Example: Someone invites you to participate in some activity with them. You are tired or busy or for whatever reason, you would prefer not to go. You are faced with a conflict, a dilemma. You appreciate the person and the invitation, but it’s not something you’d like to do at that time. You also don’t want to seem unappreciative or upset them. You have the choice to either be “nice” and accept the invitation, or tell them the truth and hope they understand.

Oddly enough, this new “problem” you have has arisen only because someone you care about has extended a friendly invitation to you. In those situations, there is often a feeling that you don’t really have a choice but that you must, or else “XYZ” will happen, and “XYZ” would be worse – the person could get upset, think you are selfish, you don’t care about them or appreciate them. Rather than face any of that unpleasantness, it can seem easier to be “nice” than to be honest and possibly be uncomfortable.

Actually, both are uncomfortable. It’s just a matter of which uncomfortableness you are more willing to experience.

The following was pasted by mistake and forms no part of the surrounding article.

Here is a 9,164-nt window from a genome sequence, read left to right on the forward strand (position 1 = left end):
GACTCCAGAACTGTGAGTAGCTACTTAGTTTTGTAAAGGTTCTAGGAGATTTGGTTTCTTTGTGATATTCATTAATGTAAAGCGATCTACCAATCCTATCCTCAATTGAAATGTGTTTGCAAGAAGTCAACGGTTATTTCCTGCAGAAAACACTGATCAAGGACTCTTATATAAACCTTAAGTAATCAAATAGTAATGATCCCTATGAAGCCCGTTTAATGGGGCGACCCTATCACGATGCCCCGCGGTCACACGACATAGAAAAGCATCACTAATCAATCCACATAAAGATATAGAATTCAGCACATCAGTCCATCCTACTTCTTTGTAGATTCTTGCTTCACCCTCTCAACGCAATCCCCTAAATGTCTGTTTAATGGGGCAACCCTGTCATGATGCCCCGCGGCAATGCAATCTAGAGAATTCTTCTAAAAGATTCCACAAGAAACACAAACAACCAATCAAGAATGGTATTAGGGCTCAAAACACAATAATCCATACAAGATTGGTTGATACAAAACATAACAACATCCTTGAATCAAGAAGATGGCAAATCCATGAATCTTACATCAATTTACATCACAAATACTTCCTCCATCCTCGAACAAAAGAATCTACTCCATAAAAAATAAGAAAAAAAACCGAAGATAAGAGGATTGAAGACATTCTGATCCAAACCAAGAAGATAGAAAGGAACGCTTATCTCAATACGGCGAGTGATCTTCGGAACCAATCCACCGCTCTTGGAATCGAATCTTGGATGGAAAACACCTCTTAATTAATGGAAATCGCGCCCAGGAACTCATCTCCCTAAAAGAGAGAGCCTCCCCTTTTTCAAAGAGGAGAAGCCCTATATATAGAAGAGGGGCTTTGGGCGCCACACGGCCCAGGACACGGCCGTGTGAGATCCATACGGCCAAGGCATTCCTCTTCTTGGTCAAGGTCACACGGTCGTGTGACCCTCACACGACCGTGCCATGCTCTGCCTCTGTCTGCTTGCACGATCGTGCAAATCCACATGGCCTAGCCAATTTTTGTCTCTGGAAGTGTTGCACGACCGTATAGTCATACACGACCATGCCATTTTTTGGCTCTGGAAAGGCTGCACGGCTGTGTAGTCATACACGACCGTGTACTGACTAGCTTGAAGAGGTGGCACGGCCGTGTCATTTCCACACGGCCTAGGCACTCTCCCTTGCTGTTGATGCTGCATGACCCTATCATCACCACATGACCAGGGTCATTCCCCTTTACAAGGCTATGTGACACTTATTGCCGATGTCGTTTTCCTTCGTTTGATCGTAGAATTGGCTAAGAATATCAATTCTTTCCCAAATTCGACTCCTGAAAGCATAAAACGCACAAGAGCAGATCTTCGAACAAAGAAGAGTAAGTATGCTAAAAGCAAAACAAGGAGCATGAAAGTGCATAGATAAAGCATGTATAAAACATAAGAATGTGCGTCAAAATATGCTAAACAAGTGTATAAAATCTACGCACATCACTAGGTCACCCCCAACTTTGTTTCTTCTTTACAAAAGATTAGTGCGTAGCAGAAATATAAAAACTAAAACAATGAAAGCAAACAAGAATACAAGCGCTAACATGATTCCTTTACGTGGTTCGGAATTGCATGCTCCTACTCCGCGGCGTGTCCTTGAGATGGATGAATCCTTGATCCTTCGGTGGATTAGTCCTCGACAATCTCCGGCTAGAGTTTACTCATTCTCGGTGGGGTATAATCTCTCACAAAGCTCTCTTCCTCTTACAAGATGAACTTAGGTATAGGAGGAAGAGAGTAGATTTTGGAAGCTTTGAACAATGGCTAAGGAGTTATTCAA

Example: A friend or family member who has been a great support to you in the past suddenly says or does something that, however subtle, is not supportive. You know without any doubt that what you have perceived is true – whatever was said or done is clearly not supportive and you are hurt by it.

You want to say something to them but it’s difficult to confront. So you think of all the wonderful things they’ve done for you in the past and rationalize your way out of it. The next “logical” step would be to deftly whisk your truth under the carpet and instead of speaking up, you replace the truth with being “nice.”

In both these examples you have a problem – two wants that are polar opposites and conflict with each other – you want to but you don’t want to, and the emotional tug can be painful. Have you ever said to someone, “oh, that’s OK,” when it really wasn’t? It can seem easier than saying what we are really thinking or feeling but ultimately it has the potential to bring everyone down, or worse, destroy relationships.